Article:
-Swami Vivekananda

 In fact, whatsoever is of eternal value has been so well told in the Upanishad that sometimes I wonder if it is at all possible to add anything to them which is not already there.  Can Upanishads be refined any further? Can they be improved upon¾I doubt it, it seems very difficult to make any improvement.  It is doubtful that it can be done, there seems to be no way.

-Osho

In the whole world—there is no study so beneficial and so elevating as that of the Upanishad.  It has been the solace of my life ¾It will be the solace of my death.

-Schoepenhaur

 Here— are the oldest extant philosophy and psychology of our race; surprisingly subtle and patient effort of man to understand the mind and the world and their relations.

-Will Durant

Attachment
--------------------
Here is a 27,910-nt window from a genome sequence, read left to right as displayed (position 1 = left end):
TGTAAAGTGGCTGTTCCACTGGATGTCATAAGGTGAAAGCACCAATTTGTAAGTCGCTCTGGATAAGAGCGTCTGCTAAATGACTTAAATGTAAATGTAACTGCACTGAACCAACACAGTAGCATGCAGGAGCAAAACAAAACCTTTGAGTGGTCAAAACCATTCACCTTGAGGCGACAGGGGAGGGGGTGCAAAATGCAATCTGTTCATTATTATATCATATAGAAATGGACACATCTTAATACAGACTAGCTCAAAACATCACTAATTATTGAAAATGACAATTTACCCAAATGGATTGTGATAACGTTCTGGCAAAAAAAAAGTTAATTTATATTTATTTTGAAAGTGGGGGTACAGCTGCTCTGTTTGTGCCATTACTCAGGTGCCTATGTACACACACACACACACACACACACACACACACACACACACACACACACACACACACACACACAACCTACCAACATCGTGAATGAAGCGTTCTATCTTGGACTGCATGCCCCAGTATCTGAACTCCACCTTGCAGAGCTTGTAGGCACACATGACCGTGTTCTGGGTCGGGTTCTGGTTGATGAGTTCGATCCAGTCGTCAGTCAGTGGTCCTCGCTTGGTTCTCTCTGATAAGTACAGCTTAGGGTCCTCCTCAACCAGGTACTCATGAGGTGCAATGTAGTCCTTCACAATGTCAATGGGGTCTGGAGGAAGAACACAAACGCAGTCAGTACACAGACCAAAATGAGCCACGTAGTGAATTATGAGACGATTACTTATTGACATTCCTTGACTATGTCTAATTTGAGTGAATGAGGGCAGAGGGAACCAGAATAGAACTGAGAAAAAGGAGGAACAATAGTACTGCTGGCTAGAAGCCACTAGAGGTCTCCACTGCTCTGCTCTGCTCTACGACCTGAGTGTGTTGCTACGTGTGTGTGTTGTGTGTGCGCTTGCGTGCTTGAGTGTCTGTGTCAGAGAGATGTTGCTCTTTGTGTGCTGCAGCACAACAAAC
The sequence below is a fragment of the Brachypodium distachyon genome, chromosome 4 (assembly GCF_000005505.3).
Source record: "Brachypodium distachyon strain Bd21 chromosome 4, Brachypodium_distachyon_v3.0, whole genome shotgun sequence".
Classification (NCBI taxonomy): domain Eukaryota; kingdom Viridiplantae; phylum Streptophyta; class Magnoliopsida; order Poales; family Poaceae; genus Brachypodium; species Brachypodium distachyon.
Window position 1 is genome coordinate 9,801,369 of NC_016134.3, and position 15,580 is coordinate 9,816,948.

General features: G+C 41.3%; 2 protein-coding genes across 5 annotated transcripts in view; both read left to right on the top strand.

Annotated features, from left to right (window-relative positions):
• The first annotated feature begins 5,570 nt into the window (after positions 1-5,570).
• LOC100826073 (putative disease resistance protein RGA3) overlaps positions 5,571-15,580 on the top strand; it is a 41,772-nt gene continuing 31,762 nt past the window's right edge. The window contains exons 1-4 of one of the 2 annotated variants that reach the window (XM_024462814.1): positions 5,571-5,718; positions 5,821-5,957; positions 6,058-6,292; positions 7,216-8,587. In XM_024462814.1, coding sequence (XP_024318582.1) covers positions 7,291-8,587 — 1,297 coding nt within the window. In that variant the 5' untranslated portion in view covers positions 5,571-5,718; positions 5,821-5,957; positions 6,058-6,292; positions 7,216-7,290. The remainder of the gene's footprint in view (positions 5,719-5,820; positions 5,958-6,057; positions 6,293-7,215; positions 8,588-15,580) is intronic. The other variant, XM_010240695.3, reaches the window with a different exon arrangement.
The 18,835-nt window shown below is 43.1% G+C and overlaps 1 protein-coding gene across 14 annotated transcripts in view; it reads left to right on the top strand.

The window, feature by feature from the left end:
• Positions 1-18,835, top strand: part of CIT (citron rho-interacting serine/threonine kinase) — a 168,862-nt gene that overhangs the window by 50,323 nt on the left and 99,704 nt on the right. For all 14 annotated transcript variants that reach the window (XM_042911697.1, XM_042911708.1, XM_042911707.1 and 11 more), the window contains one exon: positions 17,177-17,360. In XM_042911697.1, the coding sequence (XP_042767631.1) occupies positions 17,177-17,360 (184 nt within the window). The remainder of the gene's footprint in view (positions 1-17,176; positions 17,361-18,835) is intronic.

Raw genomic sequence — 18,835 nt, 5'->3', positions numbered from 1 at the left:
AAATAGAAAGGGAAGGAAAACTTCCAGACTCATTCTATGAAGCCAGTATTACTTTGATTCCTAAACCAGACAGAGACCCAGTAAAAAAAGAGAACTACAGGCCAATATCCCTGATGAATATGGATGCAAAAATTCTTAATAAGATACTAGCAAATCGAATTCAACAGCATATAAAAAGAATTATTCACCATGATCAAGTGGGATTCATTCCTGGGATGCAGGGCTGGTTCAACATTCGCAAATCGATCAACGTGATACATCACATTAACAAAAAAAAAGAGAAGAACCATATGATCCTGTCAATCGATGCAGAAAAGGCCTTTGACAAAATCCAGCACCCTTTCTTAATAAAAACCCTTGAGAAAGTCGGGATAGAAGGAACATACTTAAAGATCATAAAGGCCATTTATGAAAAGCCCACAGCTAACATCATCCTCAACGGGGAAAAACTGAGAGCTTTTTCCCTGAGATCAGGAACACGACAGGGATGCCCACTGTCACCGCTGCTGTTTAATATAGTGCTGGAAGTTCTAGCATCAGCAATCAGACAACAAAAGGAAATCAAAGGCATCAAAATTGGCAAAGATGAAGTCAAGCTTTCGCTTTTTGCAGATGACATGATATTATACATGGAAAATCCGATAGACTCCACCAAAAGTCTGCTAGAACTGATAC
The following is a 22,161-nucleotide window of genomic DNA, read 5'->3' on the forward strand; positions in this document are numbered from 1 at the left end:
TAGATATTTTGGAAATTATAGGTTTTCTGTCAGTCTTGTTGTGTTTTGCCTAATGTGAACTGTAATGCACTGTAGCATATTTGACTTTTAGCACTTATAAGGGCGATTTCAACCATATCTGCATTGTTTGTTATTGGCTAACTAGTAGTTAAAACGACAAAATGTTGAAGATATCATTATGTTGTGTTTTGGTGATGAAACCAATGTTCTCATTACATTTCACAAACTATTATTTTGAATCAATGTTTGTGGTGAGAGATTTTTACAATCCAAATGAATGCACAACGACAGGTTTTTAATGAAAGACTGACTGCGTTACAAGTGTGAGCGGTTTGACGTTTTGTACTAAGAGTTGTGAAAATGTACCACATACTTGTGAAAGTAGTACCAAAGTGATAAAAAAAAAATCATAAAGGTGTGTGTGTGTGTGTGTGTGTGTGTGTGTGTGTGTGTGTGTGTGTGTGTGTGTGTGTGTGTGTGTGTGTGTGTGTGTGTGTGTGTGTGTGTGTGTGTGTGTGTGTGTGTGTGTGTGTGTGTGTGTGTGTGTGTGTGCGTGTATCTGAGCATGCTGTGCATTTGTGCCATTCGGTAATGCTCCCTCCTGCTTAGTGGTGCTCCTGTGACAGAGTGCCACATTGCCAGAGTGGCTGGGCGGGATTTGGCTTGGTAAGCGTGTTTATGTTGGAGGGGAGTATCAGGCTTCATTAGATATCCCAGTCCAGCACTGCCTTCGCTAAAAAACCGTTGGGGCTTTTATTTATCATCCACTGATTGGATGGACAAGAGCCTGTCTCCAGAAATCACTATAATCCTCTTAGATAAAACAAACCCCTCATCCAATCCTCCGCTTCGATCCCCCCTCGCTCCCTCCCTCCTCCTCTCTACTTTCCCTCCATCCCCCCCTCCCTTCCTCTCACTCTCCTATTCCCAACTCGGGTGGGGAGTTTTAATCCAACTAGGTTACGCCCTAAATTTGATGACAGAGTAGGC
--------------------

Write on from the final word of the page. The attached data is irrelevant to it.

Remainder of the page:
The Psychological Transition

The first and the earliest self-expression of the Vedic spirit in its progressive evolution is the Upanishad.  The Vedas are the creation of the spiritual mind expressing directly through the sensational mentality of the physical being of man.  For, in the Vedic age the intellectual-rational mind was not well-developed.  When the intellectual mind started developing the spirituals consciousness which inspired the Vedas expressed itself though this newly developed faculty.  The Upanishad is the expression of the vedic spirit through the intellectual and thinking mind in the form of a compact, luminous and intuitive thought.  In this process the thinking mind of the community opened itself to the influence of the spiritual consciousness and this influence remained as one of the firmly implanted features of the Indian civilisation and culture.